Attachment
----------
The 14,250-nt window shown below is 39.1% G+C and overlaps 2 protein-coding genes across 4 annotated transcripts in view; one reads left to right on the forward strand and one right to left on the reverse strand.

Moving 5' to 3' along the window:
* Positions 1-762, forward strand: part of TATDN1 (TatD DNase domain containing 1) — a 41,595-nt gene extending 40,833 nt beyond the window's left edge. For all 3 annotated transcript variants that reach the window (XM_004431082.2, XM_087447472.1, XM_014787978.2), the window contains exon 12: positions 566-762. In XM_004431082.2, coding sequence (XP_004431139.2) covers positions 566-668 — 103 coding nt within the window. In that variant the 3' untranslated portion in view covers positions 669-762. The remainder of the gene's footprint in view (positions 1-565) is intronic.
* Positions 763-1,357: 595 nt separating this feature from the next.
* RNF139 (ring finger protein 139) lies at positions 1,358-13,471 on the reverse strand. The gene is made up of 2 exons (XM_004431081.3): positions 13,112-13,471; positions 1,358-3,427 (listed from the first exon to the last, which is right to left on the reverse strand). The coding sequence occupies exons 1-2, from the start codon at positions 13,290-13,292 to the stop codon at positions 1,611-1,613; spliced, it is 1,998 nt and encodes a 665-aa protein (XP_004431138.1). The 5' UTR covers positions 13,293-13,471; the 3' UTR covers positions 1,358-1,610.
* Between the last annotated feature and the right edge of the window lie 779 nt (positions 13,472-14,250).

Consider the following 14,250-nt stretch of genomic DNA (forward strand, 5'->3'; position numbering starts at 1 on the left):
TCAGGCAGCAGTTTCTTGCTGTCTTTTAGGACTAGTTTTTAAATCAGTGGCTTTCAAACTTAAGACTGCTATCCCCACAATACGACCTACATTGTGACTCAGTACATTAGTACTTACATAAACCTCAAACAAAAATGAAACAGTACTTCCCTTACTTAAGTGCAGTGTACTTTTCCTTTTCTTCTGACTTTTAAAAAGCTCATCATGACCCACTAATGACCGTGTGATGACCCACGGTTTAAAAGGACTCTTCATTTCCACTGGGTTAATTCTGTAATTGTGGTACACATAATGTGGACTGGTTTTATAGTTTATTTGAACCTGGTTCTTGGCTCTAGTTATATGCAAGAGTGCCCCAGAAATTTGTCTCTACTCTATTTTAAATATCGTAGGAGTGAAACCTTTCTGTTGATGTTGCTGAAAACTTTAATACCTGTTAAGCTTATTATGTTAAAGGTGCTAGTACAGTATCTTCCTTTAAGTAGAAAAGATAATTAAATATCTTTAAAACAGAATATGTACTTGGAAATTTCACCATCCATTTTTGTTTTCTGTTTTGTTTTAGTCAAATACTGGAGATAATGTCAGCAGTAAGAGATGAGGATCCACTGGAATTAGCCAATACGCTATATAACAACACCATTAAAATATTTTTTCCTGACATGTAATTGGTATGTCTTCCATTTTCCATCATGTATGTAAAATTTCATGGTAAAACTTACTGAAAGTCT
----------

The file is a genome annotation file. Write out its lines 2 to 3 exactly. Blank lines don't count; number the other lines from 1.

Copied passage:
Moving 5' to 3' along the window:
* Positions 1-762, forward strand: part of TATDN1 (TatD DNase domain containing 1) — a 41,595-nt gene extending 40,833 nt beyond the window's left edge. For all 3 annotated transcript variants that reach the window (XM_004431082.2, XM_087447472.1, XM_014787978.2), the window contains exon 12: positions 566-762. In XM_004431082.2, coding sequence (XP_004431139.2) covers positions 566-668 — 103 coding nt within the window. In that variant the 3' untranslated portion in view covers positions 669-762. The remainder of the gene's footprint in view (positions 1-565) is intronic.